The recent global pandemic has highlighted health inequities across the world. Despite rapid medical and social advances in recent years, inequities related to reproductive choices and rights remain, especially for women in marginalised sectors of society.
Dr Tracy Morison, a health psychologist at Massey University in New Zealand, focuses on the complexities around contraception choice and uptake.
Read the original article: https://doi.org/10.1111/spc3.12605
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Hello and welcome to Research Pod. Thank you for listening and joining us today.
In this podcast we are exploring the research of Dr Tracy Morison, a health psychologist at Massey University in New Zealand. Her most recent study focuses on the complexities around contraception choice and uptake, especially increasingly popular long-acting methods (like the contraceptive implant and intrauterine devices like Mirena and Jadelle).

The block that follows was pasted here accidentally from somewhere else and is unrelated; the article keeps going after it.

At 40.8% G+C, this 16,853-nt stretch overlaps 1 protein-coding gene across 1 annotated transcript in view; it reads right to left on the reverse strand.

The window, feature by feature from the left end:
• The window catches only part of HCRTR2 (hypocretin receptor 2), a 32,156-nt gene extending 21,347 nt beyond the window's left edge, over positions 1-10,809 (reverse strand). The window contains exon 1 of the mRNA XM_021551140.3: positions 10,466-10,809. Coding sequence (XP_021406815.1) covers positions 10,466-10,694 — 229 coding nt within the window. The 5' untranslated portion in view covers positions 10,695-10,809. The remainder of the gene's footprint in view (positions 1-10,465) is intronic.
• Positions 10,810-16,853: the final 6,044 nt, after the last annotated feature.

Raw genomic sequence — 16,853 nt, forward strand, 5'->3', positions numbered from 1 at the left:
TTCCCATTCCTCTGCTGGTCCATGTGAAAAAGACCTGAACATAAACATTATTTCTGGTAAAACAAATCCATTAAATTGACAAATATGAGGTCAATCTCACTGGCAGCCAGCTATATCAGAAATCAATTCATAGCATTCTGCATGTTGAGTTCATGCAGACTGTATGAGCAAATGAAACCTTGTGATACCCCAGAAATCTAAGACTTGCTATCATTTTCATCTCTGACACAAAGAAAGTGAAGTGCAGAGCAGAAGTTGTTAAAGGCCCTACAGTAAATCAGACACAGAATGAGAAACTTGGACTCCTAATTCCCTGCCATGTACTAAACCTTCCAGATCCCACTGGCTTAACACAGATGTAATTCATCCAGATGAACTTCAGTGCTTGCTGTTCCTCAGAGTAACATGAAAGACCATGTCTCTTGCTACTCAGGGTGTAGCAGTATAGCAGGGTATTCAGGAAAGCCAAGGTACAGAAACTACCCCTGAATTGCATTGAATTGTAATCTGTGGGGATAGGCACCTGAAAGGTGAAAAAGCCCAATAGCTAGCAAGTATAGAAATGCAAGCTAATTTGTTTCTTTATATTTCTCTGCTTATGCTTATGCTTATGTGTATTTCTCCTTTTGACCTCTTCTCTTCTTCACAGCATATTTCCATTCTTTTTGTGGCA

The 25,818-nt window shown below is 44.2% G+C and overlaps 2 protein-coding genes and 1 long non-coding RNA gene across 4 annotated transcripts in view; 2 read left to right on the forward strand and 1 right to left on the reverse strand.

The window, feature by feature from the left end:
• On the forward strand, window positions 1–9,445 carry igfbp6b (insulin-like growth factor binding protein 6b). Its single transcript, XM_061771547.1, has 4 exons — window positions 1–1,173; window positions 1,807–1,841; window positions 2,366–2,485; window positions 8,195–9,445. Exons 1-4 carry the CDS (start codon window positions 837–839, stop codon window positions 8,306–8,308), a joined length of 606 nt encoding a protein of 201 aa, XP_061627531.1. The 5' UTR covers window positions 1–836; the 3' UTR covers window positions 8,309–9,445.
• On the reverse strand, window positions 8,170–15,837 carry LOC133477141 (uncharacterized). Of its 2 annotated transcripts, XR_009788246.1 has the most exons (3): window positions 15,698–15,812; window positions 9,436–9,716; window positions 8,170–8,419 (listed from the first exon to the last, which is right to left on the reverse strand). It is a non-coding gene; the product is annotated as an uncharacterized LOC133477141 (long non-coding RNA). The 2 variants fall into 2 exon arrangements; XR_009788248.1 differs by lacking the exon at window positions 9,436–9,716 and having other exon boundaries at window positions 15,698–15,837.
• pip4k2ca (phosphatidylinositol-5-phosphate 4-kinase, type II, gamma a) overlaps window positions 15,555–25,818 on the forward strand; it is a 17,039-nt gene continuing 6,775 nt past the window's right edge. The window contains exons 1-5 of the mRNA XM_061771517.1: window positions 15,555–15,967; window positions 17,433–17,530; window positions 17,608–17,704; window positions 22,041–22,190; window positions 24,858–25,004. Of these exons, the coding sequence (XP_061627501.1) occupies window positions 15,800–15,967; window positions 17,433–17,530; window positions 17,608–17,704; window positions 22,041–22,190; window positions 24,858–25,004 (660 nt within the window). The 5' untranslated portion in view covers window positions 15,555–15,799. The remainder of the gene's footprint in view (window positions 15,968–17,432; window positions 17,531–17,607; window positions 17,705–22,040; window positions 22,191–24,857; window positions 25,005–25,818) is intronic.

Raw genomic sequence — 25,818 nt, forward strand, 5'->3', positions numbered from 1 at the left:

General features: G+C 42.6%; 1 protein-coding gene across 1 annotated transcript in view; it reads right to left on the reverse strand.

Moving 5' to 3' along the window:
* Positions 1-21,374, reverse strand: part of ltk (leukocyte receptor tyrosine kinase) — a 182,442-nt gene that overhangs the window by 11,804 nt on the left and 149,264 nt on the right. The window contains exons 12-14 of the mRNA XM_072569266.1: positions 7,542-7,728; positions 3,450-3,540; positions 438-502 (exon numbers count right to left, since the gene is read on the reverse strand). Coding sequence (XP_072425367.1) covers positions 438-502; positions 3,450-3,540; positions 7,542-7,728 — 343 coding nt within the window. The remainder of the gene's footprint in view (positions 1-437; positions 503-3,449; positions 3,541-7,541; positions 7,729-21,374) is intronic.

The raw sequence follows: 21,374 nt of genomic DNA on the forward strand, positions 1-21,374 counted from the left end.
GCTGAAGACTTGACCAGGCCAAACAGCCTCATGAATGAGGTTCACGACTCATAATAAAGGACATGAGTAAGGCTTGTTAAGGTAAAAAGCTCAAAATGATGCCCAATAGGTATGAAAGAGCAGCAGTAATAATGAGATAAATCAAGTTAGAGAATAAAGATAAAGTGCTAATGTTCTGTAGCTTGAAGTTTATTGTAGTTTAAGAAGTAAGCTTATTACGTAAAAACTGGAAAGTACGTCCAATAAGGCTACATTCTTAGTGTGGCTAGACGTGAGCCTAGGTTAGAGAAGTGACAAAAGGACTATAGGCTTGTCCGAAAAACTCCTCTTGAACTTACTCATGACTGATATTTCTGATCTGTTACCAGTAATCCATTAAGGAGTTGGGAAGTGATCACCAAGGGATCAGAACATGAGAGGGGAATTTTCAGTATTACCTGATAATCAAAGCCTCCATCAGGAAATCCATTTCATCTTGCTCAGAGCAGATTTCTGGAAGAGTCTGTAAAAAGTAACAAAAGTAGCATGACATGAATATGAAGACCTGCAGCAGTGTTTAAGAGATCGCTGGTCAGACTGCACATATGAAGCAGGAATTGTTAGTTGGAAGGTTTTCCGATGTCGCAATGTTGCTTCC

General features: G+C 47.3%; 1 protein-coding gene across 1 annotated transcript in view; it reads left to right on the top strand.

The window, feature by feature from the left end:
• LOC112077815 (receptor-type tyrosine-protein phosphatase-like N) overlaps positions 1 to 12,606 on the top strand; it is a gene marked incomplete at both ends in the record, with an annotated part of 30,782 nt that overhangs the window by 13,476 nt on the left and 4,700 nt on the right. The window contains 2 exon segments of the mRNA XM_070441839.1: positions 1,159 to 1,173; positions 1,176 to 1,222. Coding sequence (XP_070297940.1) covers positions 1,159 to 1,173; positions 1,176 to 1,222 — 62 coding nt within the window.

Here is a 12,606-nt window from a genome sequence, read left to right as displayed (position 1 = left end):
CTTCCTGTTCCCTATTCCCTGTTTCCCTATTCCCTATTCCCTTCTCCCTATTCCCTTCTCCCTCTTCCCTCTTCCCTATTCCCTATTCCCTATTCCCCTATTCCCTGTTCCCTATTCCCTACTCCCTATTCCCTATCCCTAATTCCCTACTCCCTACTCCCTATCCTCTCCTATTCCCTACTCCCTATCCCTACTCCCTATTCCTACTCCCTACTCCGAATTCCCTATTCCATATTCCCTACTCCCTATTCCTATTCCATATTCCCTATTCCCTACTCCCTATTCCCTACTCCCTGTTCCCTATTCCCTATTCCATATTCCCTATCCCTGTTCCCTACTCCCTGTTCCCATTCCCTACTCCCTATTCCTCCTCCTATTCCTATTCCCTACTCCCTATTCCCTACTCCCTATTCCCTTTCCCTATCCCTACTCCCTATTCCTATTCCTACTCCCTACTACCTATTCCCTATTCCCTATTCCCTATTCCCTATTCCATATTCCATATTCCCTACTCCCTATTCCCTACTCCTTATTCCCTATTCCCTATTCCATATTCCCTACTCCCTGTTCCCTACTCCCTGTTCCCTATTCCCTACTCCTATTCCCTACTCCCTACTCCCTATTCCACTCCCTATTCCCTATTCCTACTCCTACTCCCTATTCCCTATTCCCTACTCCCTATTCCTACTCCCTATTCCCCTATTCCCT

The findings highlight how inequity of contraceptive care disproportionately affects marginalised groups of women, from ethnic minorities and poorer socio-economic backgrounds. The research demonstrates the need for social scientists’ analyses to include the wider social and political environments that surround the women making choices about their reproductive health.
The recent global pandemic has shown that poor health affects us all, but not equally. Those hardest hit have been poor women, who are often frontline workers, unpaid caregivers, or in precarious employment, and often struggle to access quality healthcare and education. This drives home the importance of equal access to resources, justice, privileges, and opportunities to stay well. Despite rapid medical and social advances in recent years, inequities related to reproductive choices and rights remain, especially for women in marginalised sectors of society.